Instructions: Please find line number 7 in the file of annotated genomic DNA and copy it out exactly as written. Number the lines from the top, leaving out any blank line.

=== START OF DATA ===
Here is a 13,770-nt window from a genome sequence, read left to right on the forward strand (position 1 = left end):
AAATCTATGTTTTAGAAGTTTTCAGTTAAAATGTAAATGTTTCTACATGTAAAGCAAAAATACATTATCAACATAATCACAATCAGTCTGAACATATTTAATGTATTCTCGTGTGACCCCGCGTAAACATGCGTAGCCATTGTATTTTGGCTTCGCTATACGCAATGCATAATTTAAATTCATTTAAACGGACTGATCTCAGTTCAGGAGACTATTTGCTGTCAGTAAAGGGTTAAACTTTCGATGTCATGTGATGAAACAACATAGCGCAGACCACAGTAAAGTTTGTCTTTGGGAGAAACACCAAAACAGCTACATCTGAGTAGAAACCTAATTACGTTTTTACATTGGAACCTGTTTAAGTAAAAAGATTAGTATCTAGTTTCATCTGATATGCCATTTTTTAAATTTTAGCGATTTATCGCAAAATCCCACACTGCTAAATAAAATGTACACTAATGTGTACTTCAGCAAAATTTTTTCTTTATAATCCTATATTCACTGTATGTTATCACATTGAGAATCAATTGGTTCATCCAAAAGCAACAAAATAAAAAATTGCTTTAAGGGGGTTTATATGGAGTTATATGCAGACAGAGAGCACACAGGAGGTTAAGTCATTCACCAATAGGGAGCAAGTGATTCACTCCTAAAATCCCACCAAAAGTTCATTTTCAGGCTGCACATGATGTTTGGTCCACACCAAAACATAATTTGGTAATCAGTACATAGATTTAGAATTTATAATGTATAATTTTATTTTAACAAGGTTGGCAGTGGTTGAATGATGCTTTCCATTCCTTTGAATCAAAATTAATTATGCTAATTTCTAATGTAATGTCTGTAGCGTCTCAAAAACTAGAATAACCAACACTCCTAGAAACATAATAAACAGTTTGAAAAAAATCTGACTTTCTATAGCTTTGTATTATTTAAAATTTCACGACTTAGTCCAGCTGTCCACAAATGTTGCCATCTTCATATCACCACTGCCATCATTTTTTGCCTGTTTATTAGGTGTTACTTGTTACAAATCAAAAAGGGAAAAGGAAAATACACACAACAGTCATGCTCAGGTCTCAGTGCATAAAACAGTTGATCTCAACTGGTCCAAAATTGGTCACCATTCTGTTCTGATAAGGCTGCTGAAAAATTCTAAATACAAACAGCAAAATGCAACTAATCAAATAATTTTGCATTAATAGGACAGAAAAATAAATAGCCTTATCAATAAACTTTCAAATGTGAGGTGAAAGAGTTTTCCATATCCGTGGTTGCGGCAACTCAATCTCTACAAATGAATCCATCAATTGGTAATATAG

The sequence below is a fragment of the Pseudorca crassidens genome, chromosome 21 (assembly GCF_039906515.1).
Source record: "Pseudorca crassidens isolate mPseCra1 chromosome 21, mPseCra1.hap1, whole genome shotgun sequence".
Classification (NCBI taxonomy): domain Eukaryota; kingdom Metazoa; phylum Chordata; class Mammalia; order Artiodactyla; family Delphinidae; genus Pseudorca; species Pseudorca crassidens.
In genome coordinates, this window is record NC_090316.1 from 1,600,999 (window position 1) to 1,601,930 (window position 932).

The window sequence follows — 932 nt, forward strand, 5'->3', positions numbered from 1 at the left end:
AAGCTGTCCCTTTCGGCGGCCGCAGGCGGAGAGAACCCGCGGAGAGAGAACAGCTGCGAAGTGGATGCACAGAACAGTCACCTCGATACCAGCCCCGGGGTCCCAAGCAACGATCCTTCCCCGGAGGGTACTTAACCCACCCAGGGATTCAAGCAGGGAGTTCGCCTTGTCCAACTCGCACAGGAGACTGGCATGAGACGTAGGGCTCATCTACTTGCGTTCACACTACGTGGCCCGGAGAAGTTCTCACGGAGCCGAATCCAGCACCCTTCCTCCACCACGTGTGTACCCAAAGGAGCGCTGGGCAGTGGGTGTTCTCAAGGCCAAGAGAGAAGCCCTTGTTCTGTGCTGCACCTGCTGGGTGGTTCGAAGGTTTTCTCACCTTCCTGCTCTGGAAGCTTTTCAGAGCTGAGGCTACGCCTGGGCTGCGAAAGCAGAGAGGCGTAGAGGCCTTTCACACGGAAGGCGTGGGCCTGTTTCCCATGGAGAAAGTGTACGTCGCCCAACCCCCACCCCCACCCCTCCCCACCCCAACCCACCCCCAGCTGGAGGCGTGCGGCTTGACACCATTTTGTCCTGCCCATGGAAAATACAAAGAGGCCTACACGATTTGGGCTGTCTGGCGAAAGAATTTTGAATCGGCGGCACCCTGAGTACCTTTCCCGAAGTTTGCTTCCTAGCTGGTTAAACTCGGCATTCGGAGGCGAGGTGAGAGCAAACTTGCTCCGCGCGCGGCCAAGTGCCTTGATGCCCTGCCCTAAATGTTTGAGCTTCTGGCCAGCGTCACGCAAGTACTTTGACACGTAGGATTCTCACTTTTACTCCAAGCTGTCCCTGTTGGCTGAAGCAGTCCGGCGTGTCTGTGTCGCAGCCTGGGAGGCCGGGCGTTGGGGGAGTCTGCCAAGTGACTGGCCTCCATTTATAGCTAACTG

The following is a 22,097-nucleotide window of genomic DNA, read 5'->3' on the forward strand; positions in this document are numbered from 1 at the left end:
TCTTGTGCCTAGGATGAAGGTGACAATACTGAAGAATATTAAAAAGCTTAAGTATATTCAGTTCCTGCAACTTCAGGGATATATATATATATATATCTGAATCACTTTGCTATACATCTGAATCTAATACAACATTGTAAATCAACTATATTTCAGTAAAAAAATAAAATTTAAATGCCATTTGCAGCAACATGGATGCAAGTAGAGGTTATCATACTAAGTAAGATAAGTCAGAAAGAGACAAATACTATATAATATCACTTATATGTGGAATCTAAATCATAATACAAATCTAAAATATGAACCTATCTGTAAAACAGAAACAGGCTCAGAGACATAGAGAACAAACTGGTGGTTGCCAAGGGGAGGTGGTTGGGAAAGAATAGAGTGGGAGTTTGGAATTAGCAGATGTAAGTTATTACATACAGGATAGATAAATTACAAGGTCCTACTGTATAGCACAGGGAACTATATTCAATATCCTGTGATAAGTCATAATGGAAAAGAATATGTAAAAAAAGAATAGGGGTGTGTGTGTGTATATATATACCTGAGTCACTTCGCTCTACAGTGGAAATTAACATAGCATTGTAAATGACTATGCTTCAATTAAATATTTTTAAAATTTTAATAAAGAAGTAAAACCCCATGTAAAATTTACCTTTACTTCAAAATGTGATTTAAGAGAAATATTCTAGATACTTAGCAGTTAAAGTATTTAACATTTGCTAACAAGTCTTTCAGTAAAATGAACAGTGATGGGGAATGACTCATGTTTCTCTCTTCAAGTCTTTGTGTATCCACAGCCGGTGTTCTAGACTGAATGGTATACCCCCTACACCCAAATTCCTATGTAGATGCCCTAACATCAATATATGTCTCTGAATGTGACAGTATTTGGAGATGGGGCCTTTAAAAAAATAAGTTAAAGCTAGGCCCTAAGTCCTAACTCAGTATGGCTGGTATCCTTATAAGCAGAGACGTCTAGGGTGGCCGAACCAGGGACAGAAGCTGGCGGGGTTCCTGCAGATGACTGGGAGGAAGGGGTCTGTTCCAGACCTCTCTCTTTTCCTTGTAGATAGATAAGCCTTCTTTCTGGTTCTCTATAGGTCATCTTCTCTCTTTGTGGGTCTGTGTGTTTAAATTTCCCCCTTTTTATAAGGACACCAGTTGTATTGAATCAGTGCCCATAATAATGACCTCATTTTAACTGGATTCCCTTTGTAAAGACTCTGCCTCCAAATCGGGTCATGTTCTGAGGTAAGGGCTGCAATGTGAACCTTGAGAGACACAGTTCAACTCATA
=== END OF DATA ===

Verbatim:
The window sequence follows — 932 nt, forward strand, 5'->3', positions numbered from 1 at the left end: